-Ryan Tepera — signed to one-year, split deal
-Casey Sadler — acquired from Dodgers
-Travis Lakins — acquired from Red Sox
-Jeremy Jeffress — reportedly signed to a one-year, big-league deal

Winkler, 29, spent the previous five seasons bouncing between the major and minor leagues with the Braves. Last season, he posted a 4.98 ERA in 27 MLB appearances and a 2.93 ERA in the minors (30 appearances). He made 69 big-league appearances in 2018, sporting a 3.43 ERA in 60 1/3 innings while tallying 69 strikeouts.

Winkler isn’t a flamethrower — his four-seam fastball averaged 92.1 mph last season — but it ranked in MLB’s 93rd percentile, meaning he generates swings and misses. Sadler ranked in the 90th percentile and posted a 2.14 ERA and 1.17 WHIP in 33 games. The 29-year-old struck out 31 batters in 46 1/3 innings between the Dodgers and Rays, though he sported a whopping 12.3 K/9 in Triple-A (38 2/3 innings).

Pelham, 24, was recently outrighted off the 40-man roster and sent to Iowa. He didn’t pitch in the big leagues in 2019 and struggled with command in Triple-A (18.3 walk rate) but throws hard. Megill, 26, throws a mid-to-upper 90s fastball and sported a 12.7 K/9 in Triple-A last season.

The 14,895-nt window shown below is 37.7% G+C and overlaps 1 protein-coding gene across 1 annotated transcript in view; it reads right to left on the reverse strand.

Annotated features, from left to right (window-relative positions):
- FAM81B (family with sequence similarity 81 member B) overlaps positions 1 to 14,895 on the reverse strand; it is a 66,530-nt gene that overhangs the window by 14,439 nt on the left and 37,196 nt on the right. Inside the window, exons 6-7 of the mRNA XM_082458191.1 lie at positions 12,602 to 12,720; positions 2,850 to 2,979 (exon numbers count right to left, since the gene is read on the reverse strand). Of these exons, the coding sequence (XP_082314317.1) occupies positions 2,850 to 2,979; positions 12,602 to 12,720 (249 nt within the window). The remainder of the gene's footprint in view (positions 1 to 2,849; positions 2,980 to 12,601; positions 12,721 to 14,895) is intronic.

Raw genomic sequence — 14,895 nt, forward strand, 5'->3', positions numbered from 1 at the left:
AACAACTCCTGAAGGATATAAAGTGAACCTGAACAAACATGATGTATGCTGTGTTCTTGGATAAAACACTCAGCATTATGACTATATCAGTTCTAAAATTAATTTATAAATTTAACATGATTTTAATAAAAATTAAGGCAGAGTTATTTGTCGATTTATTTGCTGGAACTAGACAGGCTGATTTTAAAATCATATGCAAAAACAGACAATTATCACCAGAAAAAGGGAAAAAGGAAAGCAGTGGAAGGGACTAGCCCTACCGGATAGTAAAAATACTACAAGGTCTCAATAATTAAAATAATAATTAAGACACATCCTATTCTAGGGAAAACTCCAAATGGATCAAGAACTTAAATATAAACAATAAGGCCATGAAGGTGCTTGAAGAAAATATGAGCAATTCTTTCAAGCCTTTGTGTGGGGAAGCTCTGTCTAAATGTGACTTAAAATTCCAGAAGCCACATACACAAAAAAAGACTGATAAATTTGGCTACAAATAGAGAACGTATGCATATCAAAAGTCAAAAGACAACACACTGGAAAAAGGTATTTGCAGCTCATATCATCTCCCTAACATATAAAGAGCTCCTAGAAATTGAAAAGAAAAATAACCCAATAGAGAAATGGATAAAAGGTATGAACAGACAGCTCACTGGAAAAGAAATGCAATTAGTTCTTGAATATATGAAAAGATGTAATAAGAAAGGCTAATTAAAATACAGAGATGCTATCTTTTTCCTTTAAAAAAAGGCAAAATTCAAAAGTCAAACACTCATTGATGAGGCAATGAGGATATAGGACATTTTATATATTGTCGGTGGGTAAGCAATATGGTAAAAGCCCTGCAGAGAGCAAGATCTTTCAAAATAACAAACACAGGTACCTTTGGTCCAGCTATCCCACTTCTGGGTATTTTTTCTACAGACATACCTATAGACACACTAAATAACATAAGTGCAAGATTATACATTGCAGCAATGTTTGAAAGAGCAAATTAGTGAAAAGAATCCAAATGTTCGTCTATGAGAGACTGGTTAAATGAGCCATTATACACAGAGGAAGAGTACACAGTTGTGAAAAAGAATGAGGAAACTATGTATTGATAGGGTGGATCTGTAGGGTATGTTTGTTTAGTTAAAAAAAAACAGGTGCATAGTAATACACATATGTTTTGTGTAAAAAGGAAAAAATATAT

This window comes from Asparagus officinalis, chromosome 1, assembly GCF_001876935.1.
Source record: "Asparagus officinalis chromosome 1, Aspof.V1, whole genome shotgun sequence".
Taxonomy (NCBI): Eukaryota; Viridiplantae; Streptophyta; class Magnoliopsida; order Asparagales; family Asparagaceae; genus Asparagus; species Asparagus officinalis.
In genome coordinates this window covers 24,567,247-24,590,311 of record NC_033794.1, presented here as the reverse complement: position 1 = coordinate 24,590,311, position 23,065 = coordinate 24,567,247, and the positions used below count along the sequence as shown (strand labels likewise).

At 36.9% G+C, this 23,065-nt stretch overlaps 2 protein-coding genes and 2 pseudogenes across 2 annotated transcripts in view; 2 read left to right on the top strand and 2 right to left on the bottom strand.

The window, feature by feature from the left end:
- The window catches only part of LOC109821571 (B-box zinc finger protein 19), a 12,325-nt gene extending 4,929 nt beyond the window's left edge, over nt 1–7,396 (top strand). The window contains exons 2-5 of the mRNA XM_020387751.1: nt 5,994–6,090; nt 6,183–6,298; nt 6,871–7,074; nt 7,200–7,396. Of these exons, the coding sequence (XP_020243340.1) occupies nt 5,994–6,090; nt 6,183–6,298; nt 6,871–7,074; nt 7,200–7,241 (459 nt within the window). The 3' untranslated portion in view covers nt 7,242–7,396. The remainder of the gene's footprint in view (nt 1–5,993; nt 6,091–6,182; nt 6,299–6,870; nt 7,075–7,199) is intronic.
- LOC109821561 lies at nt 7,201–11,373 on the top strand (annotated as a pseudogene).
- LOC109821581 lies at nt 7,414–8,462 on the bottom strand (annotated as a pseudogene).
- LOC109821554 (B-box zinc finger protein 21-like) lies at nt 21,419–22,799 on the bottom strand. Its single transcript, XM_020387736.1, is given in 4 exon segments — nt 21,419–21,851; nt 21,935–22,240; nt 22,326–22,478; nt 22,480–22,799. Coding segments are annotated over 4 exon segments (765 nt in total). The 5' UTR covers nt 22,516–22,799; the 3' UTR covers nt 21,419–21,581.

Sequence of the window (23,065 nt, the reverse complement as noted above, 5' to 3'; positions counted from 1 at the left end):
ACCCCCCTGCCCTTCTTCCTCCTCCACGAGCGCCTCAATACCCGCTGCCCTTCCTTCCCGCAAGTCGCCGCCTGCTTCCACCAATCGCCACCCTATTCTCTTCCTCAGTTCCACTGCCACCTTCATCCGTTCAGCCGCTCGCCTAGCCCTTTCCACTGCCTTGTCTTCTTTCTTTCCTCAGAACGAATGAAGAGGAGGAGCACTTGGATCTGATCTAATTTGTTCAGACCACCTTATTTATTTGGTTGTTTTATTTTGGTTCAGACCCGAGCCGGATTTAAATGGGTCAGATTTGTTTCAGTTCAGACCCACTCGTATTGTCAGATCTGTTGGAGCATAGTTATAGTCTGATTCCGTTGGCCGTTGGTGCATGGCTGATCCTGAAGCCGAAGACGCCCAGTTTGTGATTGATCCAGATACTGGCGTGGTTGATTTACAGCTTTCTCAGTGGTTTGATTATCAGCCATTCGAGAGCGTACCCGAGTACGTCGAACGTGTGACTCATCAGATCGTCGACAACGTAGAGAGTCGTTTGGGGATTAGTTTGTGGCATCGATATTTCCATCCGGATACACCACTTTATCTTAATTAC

Worth noting: Pelham (6-foot-6, 235 pounds) and Megill (6-foot-8, 235 pounds) are big dudes.

Tepera holds a career 3.64 ERA and 1.16 WHIP and made 73 and 68 appearances in 2017 and 2018, respectively. The 32-year-old missed a chunk of 2019 with a right elbow impingement, finishing with a 4.98 ERA in 23 games.

Lakins, 25, is a former sixth-round pick who posted a 3.86 ERA in 23 1/3 last season and holds a 4.45 ERA in parts of five minor-league seasons. His curveball ranked 66th in spin rate league-wide among pitchers who threw at least 50 last season.

Jeffress reportedly agreed to a one-year deal Tuesday worth close to $1 million. He’s coming off a rough 2019 with the Brewers in which he sported a 5.02 ERA, dealing with a shoulder injury out of the gate. The 32-year-old also hurt his hip in August and was released on Sept. 1.

Jeffress is a season removed from posting a 1.29 ERA and 15 saves in 73 appearances. He’s another example of the budget-driven moves the Cubs have made this winter, and while he struggled in 2019, his career 3.16 ERA makes him a prime bounce back candidate.

There’s a lot of positives in the group, and the Cubs will use their pitch lab to make any necessary adjustments. They also realize not every guy will be as successful as Ryan or Wick, and some options won’t pan out. Their goal is to unearth as many contributors as they can.

"That's the kind of shot we have to take, and that's the kind of shot every team has to take on capturing that lightning in a bottle,” Hoyer said. “Buying really high on relievers and signing them after they have a breakout year is really expensive and really difficult and doesn't have a great success rate. We try to find those guys that we can catch lightning in a bottle, and that's been a big part of our strategy."